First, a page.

Burjak Village, Shakardara district, Kabul, Afghanistan,Abdul Waseh’s son leveling out the tree-side raised beds. Photo by World Bank Creative Commons

By Adam Pain, Kaweh Kerami and Orzala Nemat

Afghanistan’s opium poppy economy presents a complex policy problem.

Counter-narcotic policy ambitions since 2001 to eliminate, or at least control, poppy production in the country have clearly failed.

There has been an inexorable rise in cultivation area from some 70,000 ha. in 1994 to over 260,000 ha. in 2018. Since 2001, the US government alone has spent some US$7.28 billion on counter-narcotics programming for scant return in relation to the goals of its policy.

This failure of policy in terms of its explicit objectives requires explanation.

Here, we summarise five findings from a recent national policy and actor analysis on drugs and development in Afghanistan that help us to understand this failure. We then propose what this might mean for those seeking to inform counter-narcotics policymaking and interventions in Afghanistan.

1. Counter-narcotics has treated the opium poppy economy as a criminal and security issue.

There’s little evidence of any ‘joined-up’ or integrationist agenda with peacebuilding or development. While there have been policies that took a broader view and sought, for example, to mainstream counter-narcotics into development programming, the evidence shows that eradication, alternative development and security issues have essentially been treated as discrete problems that can be addressed through technical interventions – including eradication, crop substitution or interdiction. And they have been singularly unsuccessful in achieving any of their objectives.

2. There has been a tyranny of urgency, with the opium poppy economy framed as an obstacle and route to disaster for Afghanistan.

The opening paragraph in the 2004 draft Securing Afghanistan’s Future report is unequivocal, using the metaphor of Afghanistan’s historical location on the crossroads of the silk route to describe its position in 2004 when it was faced with a choice: ‘One path leads to a prosperous, financially independent, western friendly moderate democracy, which operates a cultural bridge between Muslim and Western societies and in this way disproves the thesis around the clash of civilisation. The other path sees a descent back into a narco-mafia state, characterised by lawlessness and regional militia…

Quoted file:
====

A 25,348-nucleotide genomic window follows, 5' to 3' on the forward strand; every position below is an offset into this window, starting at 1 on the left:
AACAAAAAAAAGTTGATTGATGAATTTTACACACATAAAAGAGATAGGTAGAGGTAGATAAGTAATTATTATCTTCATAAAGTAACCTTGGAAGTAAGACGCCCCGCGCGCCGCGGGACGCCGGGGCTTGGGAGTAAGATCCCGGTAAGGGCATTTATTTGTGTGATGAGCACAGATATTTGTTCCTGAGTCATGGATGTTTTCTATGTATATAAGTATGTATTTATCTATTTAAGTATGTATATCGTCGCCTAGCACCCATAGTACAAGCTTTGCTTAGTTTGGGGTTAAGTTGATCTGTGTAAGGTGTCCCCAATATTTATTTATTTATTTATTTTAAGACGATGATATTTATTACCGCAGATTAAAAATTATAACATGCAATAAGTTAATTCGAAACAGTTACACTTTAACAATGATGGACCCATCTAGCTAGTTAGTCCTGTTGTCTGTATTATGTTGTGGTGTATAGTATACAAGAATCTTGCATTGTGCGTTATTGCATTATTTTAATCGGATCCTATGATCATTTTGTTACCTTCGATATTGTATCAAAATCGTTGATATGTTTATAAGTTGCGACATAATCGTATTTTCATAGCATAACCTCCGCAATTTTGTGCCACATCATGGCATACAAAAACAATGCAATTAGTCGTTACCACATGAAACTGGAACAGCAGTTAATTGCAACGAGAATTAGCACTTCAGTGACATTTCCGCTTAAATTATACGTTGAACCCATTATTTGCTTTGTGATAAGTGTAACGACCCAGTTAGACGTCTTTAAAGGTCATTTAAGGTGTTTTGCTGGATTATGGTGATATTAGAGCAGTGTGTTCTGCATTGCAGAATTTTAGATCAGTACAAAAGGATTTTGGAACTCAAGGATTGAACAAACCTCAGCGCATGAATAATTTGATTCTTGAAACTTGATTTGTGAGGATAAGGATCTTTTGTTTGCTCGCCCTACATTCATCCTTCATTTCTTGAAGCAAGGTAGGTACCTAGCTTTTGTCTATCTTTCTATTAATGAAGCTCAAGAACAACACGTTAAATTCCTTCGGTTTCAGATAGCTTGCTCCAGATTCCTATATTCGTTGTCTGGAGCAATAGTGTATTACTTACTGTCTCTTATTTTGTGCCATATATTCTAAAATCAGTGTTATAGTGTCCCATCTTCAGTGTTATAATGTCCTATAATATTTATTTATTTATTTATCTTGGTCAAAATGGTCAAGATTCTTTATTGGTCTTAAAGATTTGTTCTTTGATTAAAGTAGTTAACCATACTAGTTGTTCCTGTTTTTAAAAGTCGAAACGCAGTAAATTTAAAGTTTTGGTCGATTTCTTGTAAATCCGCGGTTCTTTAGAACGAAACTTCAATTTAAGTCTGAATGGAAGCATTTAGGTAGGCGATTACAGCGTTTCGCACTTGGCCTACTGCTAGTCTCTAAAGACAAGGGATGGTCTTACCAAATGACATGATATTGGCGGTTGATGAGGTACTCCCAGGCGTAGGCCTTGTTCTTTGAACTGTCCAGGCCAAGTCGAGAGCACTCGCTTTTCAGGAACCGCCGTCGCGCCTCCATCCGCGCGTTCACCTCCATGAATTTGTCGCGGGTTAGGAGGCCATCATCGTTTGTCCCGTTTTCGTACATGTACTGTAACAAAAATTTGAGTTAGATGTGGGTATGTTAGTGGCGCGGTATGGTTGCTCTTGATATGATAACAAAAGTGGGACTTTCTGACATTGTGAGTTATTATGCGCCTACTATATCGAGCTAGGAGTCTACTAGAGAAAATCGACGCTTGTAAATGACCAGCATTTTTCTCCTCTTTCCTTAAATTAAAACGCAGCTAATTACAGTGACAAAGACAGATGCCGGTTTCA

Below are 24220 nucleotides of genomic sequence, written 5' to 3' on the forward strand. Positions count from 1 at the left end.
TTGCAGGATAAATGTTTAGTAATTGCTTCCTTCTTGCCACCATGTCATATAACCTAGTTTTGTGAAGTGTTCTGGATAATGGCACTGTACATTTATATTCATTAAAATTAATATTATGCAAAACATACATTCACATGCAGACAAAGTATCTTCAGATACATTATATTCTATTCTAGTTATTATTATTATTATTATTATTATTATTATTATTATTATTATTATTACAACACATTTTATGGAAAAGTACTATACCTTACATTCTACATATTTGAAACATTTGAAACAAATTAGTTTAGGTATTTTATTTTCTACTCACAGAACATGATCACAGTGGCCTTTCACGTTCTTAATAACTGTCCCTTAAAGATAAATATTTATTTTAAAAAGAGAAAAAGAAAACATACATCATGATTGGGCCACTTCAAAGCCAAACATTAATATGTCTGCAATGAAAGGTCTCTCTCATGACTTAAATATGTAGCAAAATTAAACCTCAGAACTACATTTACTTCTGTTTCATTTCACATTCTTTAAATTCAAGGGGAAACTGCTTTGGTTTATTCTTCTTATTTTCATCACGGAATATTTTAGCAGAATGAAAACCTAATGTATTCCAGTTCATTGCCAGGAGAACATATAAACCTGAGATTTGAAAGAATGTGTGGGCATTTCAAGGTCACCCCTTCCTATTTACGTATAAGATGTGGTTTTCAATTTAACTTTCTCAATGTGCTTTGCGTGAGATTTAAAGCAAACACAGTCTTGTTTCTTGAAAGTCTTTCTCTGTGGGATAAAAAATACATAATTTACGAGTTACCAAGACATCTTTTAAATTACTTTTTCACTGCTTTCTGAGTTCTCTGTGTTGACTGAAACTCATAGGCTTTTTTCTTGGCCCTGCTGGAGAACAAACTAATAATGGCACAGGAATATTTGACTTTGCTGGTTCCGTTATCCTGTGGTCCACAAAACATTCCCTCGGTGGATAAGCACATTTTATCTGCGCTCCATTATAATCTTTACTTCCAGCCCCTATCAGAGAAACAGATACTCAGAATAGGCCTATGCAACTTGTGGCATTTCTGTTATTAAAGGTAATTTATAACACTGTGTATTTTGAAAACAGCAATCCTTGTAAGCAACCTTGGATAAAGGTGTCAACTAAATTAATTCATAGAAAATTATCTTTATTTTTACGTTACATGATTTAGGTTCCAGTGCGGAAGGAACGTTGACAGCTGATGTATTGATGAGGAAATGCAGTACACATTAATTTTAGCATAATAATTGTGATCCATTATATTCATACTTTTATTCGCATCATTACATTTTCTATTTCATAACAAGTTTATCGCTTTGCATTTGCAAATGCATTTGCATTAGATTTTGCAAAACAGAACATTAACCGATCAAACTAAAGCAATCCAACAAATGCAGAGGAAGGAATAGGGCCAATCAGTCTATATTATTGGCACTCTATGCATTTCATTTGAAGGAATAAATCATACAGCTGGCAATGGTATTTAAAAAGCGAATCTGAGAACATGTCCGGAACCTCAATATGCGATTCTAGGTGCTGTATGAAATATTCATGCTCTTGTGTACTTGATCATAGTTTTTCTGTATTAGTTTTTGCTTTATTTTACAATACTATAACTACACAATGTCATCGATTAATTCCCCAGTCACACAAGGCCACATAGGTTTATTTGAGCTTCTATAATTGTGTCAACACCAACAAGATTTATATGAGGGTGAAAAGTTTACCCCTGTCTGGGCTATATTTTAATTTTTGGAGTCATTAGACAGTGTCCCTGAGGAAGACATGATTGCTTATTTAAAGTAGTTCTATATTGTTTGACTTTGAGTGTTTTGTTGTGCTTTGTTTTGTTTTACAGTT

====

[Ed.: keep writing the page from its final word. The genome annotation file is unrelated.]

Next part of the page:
This sense of urgency has encouraged hard responses, notably in the form of eradication and interdiction activities that, because of the challenges of implementation, have been tactical as well as strategic failures.

3. Alternative development and eradication have been ineffective at best, counter-productive at worst.

Rendered that way by short time-frames, weaknesses in programming and lack of temporal – let alone spatial – alignment.

Further, many of the alternative livelihoods projects, although located in provinces where there were significant areas of opium poppy cultivation, tended to be concentrated in the better-resourced districts, where transition out of opium poppy cultivation were possible, and not in the districts where opium poppy cultivation was more entrenched.

4. There’s been a lack of coherence between the major counter-narcotics policy actors and between branches of government.

This is perhaps the most striking feature. In short, they have had different and over time conflicting strategic interests, and the Afghanistan government (divided as it has been) has not been in a position to lead and assert its interests.